One of the interesting insights to come out of the ‘How to Regulate Advice session at Professional Planner’s Best Practice Forum was ASIC’s assessment that licensees themselves were being too conservative around policy guidance. That is, it was observed that licensees were going far beyond ASIC’s guidance, which in some circumstances had been to the detriment of scaled advice.

We have given advice and provided support to a number of licensees and other financial services businesses trying to navigate the complexities by improving their policies, governance, process and people. Based on our experience there isn’t a shortage of licensees that are trying to do the right thing, and they all want to support advisers, who in turn want simple clarity of what to do.

While we understand why ASIC may make this assessment regarding over-reach, when you have a deeper appreciation of the risks, complexities and challenges for both advisers and licensees at the coalface, you can make a strong argument that this is in fact a by-product of how we are structurally set up as an industry.

Industry challenges

The core element of these structural deficiencies is that our advice processes are not well designed or fit-for purpose. We have cobbled together an advice procedure over the years across multiple systems with too many steps, and the complexity means it’s easier to get compliance wrong than right.

Our businesses are often reactive rather than proactive and licensee staff are too often stretched, which means they are reacting and putting out fires after the fact.

Our advice policies are also inconsistent and can be problematic; while some of the better resourced licensees are doing a great job, we find that most policies are out of date, impractical, unclear and often inconsistent across licensees. This is further exasperated by weak change management when policies are delivered. We lack a central set of rules to govern how to give advice in this industry.

The governance forums which are in place at a licensee level aren’t always effective in asking the right questions, as typically our data is lagging. Again, this leads reactive compliance.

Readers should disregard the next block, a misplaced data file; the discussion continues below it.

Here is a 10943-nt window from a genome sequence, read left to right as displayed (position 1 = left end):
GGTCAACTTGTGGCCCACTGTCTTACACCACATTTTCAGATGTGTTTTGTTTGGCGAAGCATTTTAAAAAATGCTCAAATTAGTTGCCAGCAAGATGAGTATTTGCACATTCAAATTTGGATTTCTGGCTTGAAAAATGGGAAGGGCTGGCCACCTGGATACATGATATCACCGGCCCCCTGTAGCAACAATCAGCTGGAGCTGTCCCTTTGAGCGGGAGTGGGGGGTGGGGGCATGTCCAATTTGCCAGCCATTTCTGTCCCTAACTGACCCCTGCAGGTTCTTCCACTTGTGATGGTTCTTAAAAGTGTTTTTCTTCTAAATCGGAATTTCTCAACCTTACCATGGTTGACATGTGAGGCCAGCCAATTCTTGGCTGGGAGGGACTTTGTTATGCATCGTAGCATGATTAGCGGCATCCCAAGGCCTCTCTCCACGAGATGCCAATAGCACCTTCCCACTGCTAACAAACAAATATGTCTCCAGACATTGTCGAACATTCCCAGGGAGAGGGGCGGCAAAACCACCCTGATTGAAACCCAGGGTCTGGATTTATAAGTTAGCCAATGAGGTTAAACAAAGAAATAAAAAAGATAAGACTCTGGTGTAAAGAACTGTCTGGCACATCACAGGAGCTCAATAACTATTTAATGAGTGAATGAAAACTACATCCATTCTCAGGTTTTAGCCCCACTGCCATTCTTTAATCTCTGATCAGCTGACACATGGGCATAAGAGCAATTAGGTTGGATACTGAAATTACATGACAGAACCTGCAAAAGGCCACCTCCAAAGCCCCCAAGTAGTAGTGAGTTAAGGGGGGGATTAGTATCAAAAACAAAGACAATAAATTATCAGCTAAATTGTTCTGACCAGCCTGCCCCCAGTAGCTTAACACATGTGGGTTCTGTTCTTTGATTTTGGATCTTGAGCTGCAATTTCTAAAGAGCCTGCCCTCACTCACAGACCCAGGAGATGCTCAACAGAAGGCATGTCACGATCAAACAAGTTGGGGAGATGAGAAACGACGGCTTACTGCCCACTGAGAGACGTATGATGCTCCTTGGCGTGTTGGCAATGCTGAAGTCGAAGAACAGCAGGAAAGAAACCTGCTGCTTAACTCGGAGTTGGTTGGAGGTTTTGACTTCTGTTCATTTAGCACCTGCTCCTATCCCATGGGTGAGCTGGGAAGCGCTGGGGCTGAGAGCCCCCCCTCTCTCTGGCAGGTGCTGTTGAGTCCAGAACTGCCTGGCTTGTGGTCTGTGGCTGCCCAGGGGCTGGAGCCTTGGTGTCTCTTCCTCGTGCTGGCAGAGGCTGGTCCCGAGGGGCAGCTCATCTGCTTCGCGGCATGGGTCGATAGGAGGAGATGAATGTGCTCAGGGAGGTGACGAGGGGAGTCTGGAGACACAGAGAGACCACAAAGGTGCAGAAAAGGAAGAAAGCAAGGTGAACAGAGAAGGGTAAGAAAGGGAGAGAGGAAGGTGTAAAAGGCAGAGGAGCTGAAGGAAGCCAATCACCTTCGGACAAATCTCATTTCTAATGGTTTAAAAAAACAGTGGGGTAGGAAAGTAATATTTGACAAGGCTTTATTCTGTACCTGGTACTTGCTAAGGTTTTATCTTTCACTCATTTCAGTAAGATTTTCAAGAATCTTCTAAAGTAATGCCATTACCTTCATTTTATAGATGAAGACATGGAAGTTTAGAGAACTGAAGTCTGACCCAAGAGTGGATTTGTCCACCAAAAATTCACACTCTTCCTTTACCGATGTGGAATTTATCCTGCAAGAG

We are not collaborating as effectively as we could; due to the way our licensees and advisers are set up, there isn’t enough sharing of tools, support and guidance between groups in the industry. Whilst we are seeing this shift slightly in recent times, stakeholders continue to hold onto their own intellectual property while other groups need support.

Drawing plans for a refit

Almost all of the observations above can be linked back to how we are structured. Whilst some of the solutions are already in motion, and not without their own complexities, there are a few essential elements in any structural refit of the advice industry.

The government’s as-yet unformed Single Disciplinary Body should be tasked with providing a single set of policies that crystallise simple, principles-based guidance covering ASIC, FASEA, TPB, AUSTRAC and OAIC and then work with industry regarding practical implementation. This simpler model will not only provide a benchmark for the industry but will also go towards demonstrating a unified approach which builds trust with clients.

Resourcing issues including the availability and affordability of public indemnity insurance cover must be addressed before we embark on changes in licensing.  Whilst we are agnostic around the recent debate around individual adviser registration we must deal with these issues as a first step before we contemplate changing our authorisation structures.

Separating product advice from strategic advice is an issue worth revisiting and we think it could be a potential game-changer (provided it is supported by the right process, clear instructions and technological support). Thinking about our industry from this lens could also help make advice more accessible and affordable for consumers.